Wednesday 05/06/24

  1. In MACRO, COMMODITIES & MARKETS NEWS, we look at a shock in India, Germany’s unexpected rise in unemployment, ructions in Turkey, political debate in the UK, challenges facing Mexico’s new president, the latest on oil and short sellers getting burned
  2. In TECH NEWS, UAE wants to get closer to US in AI, we see whether the sellside should fear AI and how publishers are suffering
  3. In REAL ESTATE NEWS, we look at why commercial property values have fallen, LondonMetric’s focus on warehouses pays off and Blackstone considers a rental housing push in the UK
  4. In MISCELLANEOUS NEWS, the Monsanto payout gets slashed, Stellantis and Mercedes-Benz postpone gigafactory plans, Paramount stays open-minded and UK clothing sales to the EU drop sharply
  5. AND FINALLY, I bring you one man’s way of avoiding buying a carrier bag for his grocery shop…



So there’s shock in India, Germany and Turkey while political debate rages on in the UK, Mexico’s new president faces big issues, oil extends losses and short sellers get burned…

Hi there! Just to let you know, I’m preparing for a major overhaul on Watson’s Daily that will enhance the existing offering. You may not see the updates instantly, but I shall let you know when the big “switch-over” takes place this summer. I think you will love what’s to come!

Did you know that there is a podcast to go with Watson’s Daily? In this podcast, I discuss two stories from the day’s edition in a bit more depth with a Watson’s Daily Ambassador, my mate Ralph (on the Weekly podcast) or a special guest. The idea of this is to help to give you more of an idea of what talking about this stuff could sound like 👍 You can find the podcasts on the buttons below:


Narendra Modi set to lose parliamentary majority in shock Indian election result (Financial Times, John Reed, Benjamin Parkin, Jyotsna Singh and Chris Kay) shows that the ruling BJP looks like it will lose its parliamentary majority which could see PM Modi have to resort to reliance on smaller allies to ensure his historic third terms in office! Failure to secure a majority will make it difficult for Modi to push through economic policies as he’ll have to get support from other parties. India election strips Narendra Modi of his ‘aura of invincibility’ (Financial Times, Benjamin Parkin, John Reed, Jyotsna Singh and Chris Kay) highlights the fact that this will be the first time that the BJP will lose its majority since 2014 and Narendra Modi’s wobble in India leaves the status quo in question (Financial Times, Lex) suggests that although there may be turmoil in the short term as expectations adjust, the country’s economic growth pathway is likely to continue as its massive infrastructure investment programme should give India a solid foundation.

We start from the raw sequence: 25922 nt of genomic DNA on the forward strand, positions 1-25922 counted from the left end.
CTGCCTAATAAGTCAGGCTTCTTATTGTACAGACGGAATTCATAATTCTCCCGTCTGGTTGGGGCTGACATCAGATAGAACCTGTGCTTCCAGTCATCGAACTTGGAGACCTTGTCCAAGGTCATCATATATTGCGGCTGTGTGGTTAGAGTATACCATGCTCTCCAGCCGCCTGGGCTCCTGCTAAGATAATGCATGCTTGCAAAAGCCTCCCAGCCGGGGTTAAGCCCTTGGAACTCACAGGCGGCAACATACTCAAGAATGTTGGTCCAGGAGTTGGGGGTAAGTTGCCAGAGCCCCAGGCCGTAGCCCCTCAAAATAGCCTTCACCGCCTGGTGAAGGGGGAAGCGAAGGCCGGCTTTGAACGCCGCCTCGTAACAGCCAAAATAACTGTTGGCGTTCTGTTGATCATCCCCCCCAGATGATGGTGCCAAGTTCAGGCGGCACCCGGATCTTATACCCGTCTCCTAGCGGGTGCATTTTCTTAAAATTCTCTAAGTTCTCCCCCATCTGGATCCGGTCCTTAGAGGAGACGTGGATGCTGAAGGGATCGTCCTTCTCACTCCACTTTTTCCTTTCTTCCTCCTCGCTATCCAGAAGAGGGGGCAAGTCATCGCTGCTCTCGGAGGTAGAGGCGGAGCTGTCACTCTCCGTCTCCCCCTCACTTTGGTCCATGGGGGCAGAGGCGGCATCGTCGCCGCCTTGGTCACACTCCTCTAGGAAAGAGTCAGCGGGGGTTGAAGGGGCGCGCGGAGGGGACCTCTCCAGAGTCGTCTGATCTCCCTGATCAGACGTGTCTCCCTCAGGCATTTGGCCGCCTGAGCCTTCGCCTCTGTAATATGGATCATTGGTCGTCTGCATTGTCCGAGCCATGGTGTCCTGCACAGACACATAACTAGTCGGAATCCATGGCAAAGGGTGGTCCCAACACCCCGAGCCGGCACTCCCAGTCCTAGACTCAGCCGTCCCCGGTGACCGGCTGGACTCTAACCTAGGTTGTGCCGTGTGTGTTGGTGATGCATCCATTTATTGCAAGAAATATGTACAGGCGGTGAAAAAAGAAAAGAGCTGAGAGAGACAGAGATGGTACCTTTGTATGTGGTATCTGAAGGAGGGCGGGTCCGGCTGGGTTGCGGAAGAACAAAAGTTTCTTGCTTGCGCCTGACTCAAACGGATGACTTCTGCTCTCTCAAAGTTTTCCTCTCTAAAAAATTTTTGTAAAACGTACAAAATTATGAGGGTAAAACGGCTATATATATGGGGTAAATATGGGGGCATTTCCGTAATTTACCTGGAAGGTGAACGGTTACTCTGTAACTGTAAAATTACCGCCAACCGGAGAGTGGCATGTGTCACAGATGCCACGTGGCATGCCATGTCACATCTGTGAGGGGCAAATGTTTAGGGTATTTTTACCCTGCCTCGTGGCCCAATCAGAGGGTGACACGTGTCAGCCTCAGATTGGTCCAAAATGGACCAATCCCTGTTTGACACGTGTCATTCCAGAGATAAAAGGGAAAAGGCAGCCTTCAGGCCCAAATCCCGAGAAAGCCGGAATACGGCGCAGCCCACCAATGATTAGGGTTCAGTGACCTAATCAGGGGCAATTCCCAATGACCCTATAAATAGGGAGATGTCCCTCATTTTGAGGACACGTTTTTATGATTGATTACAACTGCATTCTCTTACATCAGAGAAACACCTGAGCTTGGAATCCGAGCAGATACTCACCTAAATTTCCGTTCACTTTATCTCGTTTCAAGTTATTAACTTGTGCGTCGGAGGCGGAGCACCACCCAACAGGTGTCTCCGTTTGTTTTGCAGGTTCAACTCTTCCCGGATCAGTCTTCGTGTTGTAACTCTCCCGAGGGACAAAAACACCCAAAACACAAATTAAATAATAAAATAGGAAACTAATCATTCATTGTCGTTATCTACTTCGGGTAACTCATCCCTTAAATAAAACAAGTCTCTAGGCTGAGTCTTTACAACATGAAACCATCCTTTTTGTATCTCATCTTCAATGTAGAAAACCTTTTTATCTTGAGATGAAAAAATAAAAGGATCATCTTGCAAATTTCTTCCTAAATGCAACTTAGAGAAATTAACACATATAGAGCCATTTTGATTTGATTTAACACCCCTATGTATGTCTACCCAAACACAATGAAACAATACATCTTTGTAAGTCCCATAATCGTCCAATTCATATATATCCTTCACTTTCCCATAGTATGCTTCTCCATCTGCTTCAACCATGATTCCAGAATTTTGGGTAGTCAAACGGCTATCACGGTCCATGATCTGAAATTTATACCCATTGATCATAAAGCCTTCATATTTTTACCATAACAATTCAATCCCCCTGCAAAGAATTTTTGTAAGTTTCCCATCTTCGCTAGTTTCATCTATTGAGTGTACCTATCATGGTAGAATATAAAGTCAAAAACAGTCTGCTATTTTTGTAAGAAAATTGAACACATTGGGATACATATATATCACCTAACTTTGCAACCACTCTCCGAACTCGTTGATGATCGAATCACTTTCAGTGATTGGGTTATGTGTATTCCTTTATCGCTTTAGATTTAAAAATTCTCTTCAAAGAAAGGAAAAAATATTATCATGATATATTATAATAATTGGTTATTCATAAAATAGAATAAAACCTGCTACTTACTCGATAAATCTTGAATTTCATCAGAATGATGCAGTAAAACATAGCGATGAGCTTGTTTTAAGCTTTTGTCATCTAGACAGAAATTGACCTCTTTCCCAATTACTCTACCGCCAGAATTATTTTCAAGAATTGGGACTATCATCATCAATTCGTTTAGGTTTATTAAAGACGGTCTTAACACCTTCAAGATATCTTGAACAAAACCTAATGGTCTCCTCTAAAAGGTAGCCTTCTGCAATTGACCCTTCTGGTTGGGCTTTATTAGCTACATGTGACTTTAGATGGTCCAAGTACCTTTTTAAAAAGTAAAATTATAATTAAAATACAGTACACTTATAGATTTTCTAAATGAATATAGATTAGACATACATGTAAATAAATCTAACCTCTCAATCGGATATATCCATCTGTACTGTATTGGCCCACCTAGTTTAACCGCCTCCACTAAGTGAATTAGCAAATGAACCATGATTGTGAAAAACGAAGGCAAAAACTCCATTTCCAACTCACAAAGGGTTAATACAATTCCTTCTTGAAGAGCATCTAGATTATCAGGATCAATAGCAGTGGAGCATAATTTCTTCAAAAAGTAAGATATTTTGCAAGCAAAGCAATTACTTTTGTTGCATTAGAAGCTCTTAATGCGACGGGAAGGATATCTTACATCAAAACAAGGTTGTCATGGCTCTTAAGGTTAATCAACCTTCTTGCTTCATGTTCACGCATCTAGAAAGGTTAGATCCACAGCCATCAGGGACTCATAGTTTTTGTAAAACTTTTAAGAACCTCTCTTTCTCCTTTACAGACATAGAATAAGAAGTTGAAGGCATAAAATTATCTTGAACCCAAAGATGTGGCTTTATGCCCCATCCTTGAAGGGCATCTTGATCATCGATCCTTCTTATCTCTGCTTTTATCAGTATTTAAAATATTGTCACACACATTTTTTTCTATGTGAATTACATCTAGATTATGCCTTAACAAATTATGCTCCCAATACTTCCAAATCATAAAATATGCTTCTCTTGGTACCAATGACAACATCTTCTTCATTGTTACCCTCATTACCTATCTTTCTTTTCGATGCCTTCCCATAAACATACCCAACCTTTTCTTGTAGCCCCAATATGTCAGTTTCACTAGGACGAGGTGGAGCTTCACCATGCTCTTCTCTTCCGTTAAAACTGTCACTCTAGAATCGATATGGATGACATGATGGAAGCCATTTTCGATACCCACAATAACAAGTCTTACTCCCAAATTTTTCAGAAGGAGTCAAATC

In Europe, German rise in unemployment three times worse than expected (Daily Telegraph) cites the latest Federal Labor Agency stats which show that German unemployment has risen far more than everyone expected, dampening hopes of an economic recovery in the country. The Ifo Business Climate Index remained flat in May after three consecutive months of increases which fuelled expectations of an economic recovery. Clearly this is something that the ECB will need to take into account when deciding the timing of any interest rate cuts.

Then in Recep Tayyip Erdoğan’s authority to fire Turkey’s central bankers ruled unconstitutional (Financial Times, Ayla Jean Yackley) we see that Turkey’s constitutional court has struck down a part of the decree signed by the President that allowed him to sack central bank governors. He has sacked five central bank governors in five years as his approach to taming inflation of 75% (one of the highest rates in the world) is, shall we say, somewhat at odds with pretty much everyone in the world. The most recent one, Hafize Gaye Erkan, was booted by Erdogan after just eight months! * SO WHAT? * Observers have been heartened by the more recent change in direction of central bank governors like Erkan who have adopted a more conventional approach to tackling inflation than Erdogan. This decision is quite interesting because everyone expected the courts to avoid challenging Erdogan’s authority (he appoints most of the judges in the court after all!), so this decision is a mild positive – and the fact that the current governor is (for the moment, at least!) continuing with the “conventional” way of taming inflation (raising interest rates) suggests that there is no need to panic – yet.